Personal tax records have been redacted and Guidi has generally steered the trial away from any sort of probe into Rogoff’s personal wealth and what level of taxes she pays. The $5 million per year Rubenstein was paying Rogoff to stay in Alaska in recent years would have been subject to a maximum tax rate of $122,000 on the first $418,000 and 39.6 percent on the amount over $418,000.
That comes to almost $2 million, but Rogoff is thought to have paid only a fraction of that given various write-offs, potentially including the nearly $8 million per year losses on the Dispatch News and the approximately $1 million per year losses on the Alaska Dispatch before that.
Where the money went at the Dispatch appears difficult to track. Hopfinger testified on Monday that Rogoff’s businesses were sloppily run and documents submitted to the court underlined that.
“Since early 2014,” one of those documents revealed, “Thomas, Head and Greisen (the company which employed Letorneau) has been involved with accounting for Alaska Dispatch Publishing LLC (“the Dispatch”). With no internal accounting or bookkeeping staff, our roll has been to maintain the accounting ‘life support systems.’ Busy with tax season, we essentially kept the employees and vendors paid, while making the cash fund requests to Gail, Alice’s accountant back East.
“Our experience has been that Dispatch has virtually no accounting and human resource controls, policies or procedures. Accordingly, there has not been a policy for vendors to submit a W-9.”
The company reported it had to resort to a QuickBooks record to figure out who was to be sent W-9 statements. Rogoff, all testimony has agreed, was the person in charge of the business side of the Dispatch while Hopfinger ran the news side.
Hopfinger testified repeatedly that he was not happy with the way the business side of Dispatch ran or the company losses, but bowed to Rogoff’s wishes.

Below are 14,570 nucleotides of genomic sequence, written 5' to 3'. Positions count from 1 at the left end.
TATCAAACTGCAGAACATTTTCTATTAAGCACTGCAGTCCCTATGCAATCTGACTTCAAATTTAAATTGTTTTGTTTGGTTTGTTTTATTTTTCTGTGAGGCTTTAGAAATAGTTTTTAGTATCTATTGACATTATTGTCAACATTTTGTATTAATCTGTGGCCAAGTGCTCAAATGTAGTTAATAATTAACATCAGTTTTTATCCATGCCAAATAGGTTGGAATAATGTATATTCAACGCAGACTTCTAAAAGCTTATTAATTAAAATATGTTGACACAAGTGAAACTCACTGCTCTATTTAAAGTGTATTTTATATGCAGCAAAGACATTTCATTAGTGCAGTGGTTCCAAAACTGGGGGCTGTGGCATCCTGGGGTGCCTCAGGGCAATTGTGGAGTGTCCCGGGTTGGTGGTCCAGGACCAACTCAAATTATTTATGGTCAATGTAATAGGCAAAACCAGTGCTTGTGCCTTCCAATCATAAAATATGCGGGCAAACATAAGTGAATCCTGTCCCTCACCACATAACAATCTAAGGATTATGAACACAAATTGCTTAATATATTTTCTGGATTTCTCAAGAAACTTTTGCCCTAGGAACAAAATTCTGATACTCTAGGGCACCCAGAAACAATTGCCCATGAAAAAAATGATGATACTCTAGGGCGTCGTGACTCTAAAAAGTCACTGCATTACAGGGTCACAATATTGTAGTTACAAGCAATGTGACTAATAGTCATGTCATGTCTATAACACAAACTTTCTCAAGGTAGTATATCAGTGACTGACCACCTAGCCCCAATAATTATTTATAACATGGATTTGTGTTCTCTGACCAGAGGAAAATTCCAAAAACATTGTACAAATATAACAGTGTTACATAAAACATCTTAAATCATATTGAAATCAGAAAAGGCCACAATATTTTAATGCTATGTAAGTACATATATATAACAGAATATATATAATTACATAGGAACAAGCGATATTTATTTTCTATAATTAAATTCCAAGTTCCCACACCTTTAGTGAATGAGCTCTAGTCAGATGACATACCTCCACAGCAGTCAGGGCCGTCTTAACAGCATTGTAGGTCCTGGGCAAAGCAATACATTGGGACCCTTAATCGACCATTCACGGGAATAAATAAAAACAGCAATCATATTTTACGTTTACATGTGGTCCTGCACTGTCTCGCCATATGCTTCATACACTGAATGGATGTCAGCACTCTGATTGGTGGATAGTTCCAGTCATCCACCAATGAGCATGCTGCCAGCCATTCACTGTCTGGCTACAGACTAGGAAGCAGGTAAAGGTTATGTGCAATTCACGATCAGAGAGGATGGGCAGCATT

“It was her money,” Hopfinger said. “We just had different philosophies, and she was going to win those arguments.”
Gross tried to turn that argument in Rogoff’s favor.
Fleecing a rich old lady?
Over the course of about seven years, the well-dressed attorney noted as he added up numbers on an oversize pad on an easel in front of the jury, the 67-year-old Rogoff paid Hopfinger more than $880,000 to run the Dispatch while she was losing more than $6.2 million on the enterprise.
“I totalled this all up,” Gross said. Hopfinger’s salary ranged from $93,000 to $97,000 at the Alaska Dispatch, and rose to $190,000 at the Dispatch News newspaper where he took on the job of president as well as executive editor.
“I was paid to do my job, yeah,” Hopfinger said. He didn’t think his salary had anything to with the $1 million he says Rogoff agreed to pay him for building Alaska Dispatch into the organ that helped her convince McClatchy to sell the Daily News.
Gross wanted to know if Hopfinger knew sweat equity sometimes has no value.
“I think there are instances like this, yes,” the editor agreed.
The two parried over how Hopfinger and Rogoff parted ways before Gross dove into character issues by asking Hopfinger about his 2015 Permanent Fund Dividend application. Hopfinger said he collected a 2014 dividend, but not 2015.
“I know I didn’t apply for it,” he said.
Gross challenged him on that and Hopfinger responded, “did you check with the PFD?”
Gross then wanted to know if Hopfinger had under oath signed the 2014 PFD promise to stay indefinitely in Alaska.
“If I did, that was a mistake,” Hopfinger said.
Before he could say any more his lawyer objected. The lawyers huddled with the judge before Gross returned to questioning Hopfinger, who was asked to read the PFD statement.
“I am now and intend to remain an Alaska resident indefinitely,” Hopfinger read.
Was it inappropriate to apply for that dividend if you were planning to leave Alaska? Gross wanted to know.
Hopfinger agreed that it was.
“Are you going to return it?” Gross asked.
“Sure, why not?” Hopfinger said. After the hearing, he said, he is trying to figure out how one does that. The PFD exchange sparked some interesting conversation among a handful of court observers later.
The court room has seen only a handful four to seven spectators in attendance on a regularly basis, nearly all members or ex-members of the media. There is nowhere near the public interest expected by Rogoff’s attorneys who before the trial wanted jurors specially screened because of fears they’d have trouble finding a pool of people unaware of the mess she’d made of the local newspaper.
That did not turn out to be a problem.
After quibbling over Hopfinger’s PFD application, he and Gross tangled over a Hopfinger Bankruptcy Court filing for severance after being fired from his job. He asked for half of the $190,000 that was his original Dispatch News salary, but he’d reduced his salary by $35,000 and transferred that money to Hulen while working remotely from Chicago.
Hopfinger said he followed his attorney’s advice in submitting the form and would amend the paperwork to reflect the proper half-year pay for $165,000.